Most people associate crowdfunding with raising funds for startups and growing companies. However, one of the first entrants to space was: Crowdfundernow the UK’s largest rewards-based crowdfunding platform, aiming to become the most effective social investment platform in the world.
Crowdfunder, launched in 2013, connects people with community projects and other charities who use the platform to present their ideas to the public, or “the crowd,” to solicit donations for their cause. To date, 400,000 projects have been launched on the platform, of which approximately 60,000 have been successfully funded.
The platform was co-founded by CEO Rob Love, the interactive technology brain behind the Big Brother TV series. Now a dedicated social entrepreneur, he empowers people across the UK to raise money for projects that matter.
After creating some of the biggest websites online, including the National Lottery Online and UEFA.com, Love sold his business and had what he describes as an ethical revelation for his next venture. He says, “I just realized there were better things to do than make Big Brother, which started out as a fun social experiment, but quickly became car crash TV.”
Love teamed up with celebrity chef Hugh Fearnley-Whittingstall to launch River Cottage, which ran several campaigns, including Hugh’s Fish Fight, which highlighted the plight of the world’s dwindling fish stocks.
He says: “We tried to help people make a difference by making them think about where their food comes from. Then we started to see that sense of the power of the people, everyone coming together to create a loud voice, which is really easy to do with digital.”
Soon, Love’s team was approached by communities asking for help with local projects, such as installing a wind turbine in their town or saving their village pub, by going out together. “Around this time, crowdfunding started taking off, so that was the route we went and Crowdfunder was born,” Love says. “We started crowdfunding wind turbines and various other things that communities needed, and it started growing really fast.”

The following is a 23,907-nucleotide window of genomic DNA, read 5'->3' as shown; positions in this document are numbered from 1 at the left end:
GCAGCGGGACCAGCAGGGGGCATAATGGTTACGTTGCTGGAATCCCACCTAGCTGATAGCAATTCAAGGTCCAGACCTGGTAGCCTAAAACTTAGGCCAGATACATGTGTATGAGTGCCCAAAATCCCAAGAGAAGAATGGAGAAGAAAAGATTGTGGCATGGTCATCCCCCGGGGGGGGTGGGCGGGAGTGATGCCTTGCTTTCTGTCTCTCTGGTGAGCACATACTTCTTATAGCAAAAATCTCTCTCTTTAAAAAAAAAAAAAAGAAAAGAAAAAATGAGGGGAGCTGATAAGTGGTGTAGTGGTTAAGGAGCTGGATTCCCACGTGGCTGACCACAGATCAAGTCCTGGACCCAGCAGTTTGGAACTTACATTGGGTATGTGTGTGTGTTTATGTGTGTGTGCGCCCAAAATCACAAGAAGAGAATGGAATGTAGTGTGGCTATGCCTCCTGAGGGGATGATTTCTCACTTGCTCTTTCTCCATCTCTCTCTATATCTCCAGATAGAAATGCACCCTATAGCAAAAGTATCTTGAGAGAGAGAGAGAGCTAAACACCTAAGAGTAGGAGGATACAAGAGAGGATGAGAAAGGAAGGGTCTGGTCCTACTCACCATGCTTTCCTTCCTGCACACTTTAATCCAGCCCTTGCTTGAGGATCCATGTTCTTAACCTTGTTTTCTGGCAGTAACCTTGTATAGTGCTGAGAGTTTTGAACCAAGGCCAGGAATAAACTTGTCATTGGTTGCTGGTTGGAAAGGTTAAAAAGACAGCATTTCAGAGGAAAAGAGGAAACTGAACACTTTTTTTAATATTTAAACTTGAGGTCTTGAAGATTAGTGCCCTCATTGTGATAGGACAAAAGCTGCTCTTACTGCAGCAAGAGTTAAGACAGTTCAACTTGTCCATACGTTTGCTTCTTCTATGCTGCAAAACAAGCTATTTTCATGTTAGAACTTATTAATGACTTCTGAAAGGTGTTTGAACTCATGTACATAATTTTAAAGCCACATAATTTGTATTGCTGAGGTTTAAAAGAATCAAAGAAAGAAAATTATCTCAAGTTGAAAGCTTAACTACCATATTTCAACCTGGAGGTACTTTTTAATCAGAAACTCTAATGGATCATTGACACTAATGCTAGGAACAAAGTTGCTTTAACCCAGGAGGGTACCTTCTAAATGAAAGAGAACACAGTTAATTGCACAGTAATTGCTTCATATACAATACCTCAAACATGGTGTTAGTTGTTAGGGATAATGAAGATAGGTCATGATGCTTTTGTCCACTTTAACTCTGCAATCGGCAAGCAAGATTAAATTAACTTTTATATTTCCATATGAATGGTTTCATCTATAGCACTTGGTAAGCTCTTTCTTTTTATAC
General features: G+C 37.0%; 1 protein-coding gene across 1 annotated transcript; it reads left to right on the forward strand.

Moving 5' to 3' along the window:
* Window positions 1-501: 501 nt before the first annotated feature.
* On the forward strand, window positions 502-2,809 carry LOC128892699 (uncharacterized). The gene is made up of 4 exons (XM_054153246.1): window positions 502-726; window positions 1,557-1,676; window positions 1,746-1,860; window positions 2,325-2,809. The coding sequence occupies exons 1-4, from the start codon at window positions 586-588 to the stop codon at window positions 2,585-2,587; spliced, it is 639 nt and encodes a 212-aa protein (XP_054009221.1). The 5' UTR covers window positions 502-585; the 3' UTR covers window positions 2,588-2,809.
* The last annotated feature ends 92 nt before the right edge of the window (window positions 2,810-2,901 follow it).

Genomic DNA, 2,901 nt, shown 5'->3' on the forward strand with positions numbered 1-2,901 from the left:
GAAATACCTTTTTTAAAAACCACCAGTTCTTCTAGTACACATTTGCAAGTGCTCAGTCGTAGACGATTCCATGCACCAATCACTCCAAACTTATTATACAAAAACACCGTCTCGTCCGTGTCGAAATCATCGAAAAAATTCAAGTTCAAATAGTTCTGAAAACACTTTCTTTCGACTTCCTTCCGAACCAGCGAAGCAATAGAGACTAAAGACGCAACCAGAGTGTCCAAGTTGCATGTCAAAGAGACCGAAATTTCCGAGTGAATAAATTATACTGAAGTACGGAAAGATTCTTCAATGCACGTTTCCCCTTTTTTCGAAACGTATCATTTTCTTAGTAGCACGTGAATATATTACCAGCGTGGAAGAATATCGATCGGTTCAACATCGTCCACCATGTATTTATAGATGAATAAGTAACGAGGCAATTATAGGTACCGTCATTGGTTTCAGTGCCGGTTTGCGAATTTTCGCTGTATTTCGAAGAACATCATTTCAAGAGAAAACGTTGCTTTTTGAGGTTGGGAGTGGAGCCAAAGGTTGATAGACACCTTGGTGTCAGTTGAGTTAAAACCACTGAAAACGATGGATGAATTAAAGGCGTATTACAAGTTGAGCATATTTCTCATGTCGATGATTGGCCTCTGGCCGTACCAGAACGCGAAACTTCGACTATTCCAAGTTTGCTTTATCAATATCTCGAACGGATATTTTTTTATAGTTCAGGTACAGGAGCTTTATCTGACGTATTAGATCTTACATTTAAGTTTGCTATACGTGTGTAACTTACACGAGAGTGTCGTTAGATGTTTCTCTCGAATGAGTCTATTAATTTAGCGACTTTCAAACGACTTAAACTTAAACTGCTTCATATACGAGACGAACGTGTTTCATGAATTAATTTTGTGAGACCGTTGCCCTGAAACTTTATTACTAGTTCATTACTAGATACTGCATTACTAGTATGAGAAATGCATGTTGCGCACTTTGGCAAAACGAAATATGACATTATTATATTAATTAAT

One of the challenges they faced was a lack of understanding about crowdfunding; many saw it purely as a way to raise money for business. “That’s not our concern,” Love says. “We collect money from municipalities. And it’s not just about the money. It’s about validating good ideas and identifying the things people care about.”
Successfully funded community projects include Furry Tales, which provides animal support activities for the elderly in London’s Tower Hamlets, and FoodWorks, a food life skills program to improve people’s health and well-being. Others have focused on sports, the arts, charities and social enterprises.
The platform and power of the crowd came into their own during the pandemic, when it helped address some of society’s biggest challenges, for example helping Manchester United footballer Marcus Rashford free school meals campaign against food poverty in children.
“This was during the lockdown when businesses and restaurants couldn’t open, but they were the ones who stepped up,” Love says. “When the community stands up to address issues that governments and businesses can’t, it’s pretty inspiring.”
To date, Crowdfunder has raised approximately £280 million directly through the platform, which has unlocked millions more offline. The platform is starting to unlock more and more money from governments, businesses and other organizations, including those from the public and private sectors.
With inflation and energy prices skyrocketing in May this year, Crowdfunder launched a Donate the discount campaign after then-chancellor Rishi Sunak announced that each household would receive a £400 discount on energy bills. The campaign encouraged people to donate their energy discounts to those most in need.
Love says: “The discount went to a lot of people who don’t necessarily need the £400. They had the choice to give that back to their local community or to charities on the frontline, and together make a huge difference.”
The platform has also become a marketplace for businesses, including some large corporations, to fund projects led by their staff. It expands companies’ offerings to redistribute and upgrade more wealth.
“At Aviva, for example, 70% of their staff use that mechanism to choose where they want the money to go,” says Love. “And they choose the things they care about in their community, often their local branch of a national charity because it helped one of their relatives.”
Crowdfunder has also partnered with the Bill & Melinda Gates Foundation on a vaccine campaign. “When you get funding from the government and big business and get recognition from the Gates Foundation, you know you’re on the radar,” Love says. “Those guys have the money, but trying to channel it at the local community level in a way that makes a difference is a real challenge.”
Love is passionate about his belief in the power of the crowd and excited about what is possible. “I see crowdfunding as the ultimate meritocracy; have an idea and find out if everyone agrees, and I think that will become even more important in the future,” he says. “Whatever the problem, there’s a growing confidence and belief that if we all work together we can solve it, and that’s what I find exciting.”